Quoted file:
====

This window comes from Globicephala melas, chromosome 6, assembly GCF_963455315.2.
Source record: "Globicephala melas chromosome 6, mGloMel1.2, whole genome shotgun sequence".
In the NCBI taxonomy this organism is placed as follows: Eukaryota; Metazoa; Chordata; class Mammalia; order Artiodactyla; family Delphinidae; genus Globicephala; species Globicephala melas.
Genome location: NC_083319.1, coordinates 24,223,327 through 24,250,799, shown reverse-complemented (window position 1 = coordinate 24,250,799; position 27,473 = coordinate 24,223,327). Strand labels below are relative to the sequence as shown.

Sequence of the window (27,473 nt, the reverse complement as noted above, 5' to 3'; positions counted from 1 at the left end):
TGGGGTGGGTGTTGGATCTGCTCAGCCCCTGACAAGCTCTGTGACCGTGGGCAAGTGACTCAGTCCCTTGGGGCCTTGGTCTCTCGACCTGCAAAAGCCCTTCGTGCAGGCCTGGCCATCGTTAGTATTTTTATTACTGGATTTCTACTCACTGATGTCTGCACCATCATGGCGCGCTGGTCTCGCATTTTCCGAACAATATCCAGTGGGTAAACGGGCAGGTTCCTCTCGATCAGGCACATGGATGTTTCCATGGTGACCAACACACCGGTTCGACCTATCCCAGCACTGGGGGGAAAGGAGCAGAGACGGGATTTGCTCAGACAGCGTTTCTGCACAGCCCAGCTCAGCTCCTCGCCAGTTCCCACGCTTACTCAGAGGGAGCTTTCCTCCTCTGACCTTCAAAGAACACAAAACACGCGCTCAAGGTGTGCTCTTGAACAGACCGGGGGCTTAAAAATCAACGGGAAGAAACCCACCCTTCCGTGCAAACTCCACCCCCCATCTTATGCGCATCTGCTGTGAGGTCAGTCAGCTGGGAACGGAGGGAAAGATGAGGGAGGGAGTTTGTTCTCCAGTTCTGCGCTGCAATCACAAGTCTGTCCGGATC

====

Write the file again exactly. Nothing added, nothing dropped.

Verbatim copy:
This window comes from Globicephala melas, chromosome 6, assembly GCF_963455315.2.
Source record: "Globicephala melas chromosome 6, mGloMel1.2, whole genome shotgun sequence".
In the NCBI taxonomy this organism is placed as follows: Eukaryota; Metazoa; Chordata; class Mammalia; order Artiodactyla; family Delphinidae; genus Globicephala; species Globicephala melas.
Genome location: NC_083319.1, coordinates 24,223,327 through 24,250,799, shown reverse-complemented (window position 1 = coordinate 24,250,799; position 27,473 = coordinate 24,223,327). Strand labels below are relative to the sequence as shown.

Sequence of the window (27,473 nt, the reverse complement as noted above, 5' to 3'; positions counted from 1 at the left end):
TGGGGTGGGTGTTGGATCTGCTCAGCCCCTGACAAGCTCTGTGACCGTGGGCAAGTGACTCAGTCCCTTGGGGCCTTGGTCTCTCGACCTGCAAAAGCCCTTCGTGCAGGCCTGGCCATCGTTAGTATTTTTATTACTGGATTTCTACTCACTGATGTCTGCACCATCATGGCGCGCTGGTCTCGCATTTTCCGAACAATATCCAGTGGGTAAACGGGCAGGTTCCTCTCGATCAGGCACATGGATGTTTCCATGGTGACCAACACACCGGTTCGACCTATCCCAGCACTGGGGGGAAAGGAGCAGAGACGGGATTTGCTCAGACAGCGTTTCTGCACAGCCCAGCTCAGCTCCTCGCCAGTTCCCACGCTTACTCAGAGGGAGCTTTCCTCCTCTGACCTTCAAAGAACACAAAACACGCGCTCAAGGTGTGCTCTTGAACAGACCGGGGGCTTAAAAATCAACGGGAAGAAACCCACCCTTCCGTGCAAACTCCACCCCCCATCTTATGCGCATCTGCTGTGAGGTCAGTCAGCTGGGAACGGAGGGAAAGATGAGGGAGGGAGTTTGTTCTCCAGTTCTGCGCTGCAATCACAAGTCTGTCCGGATC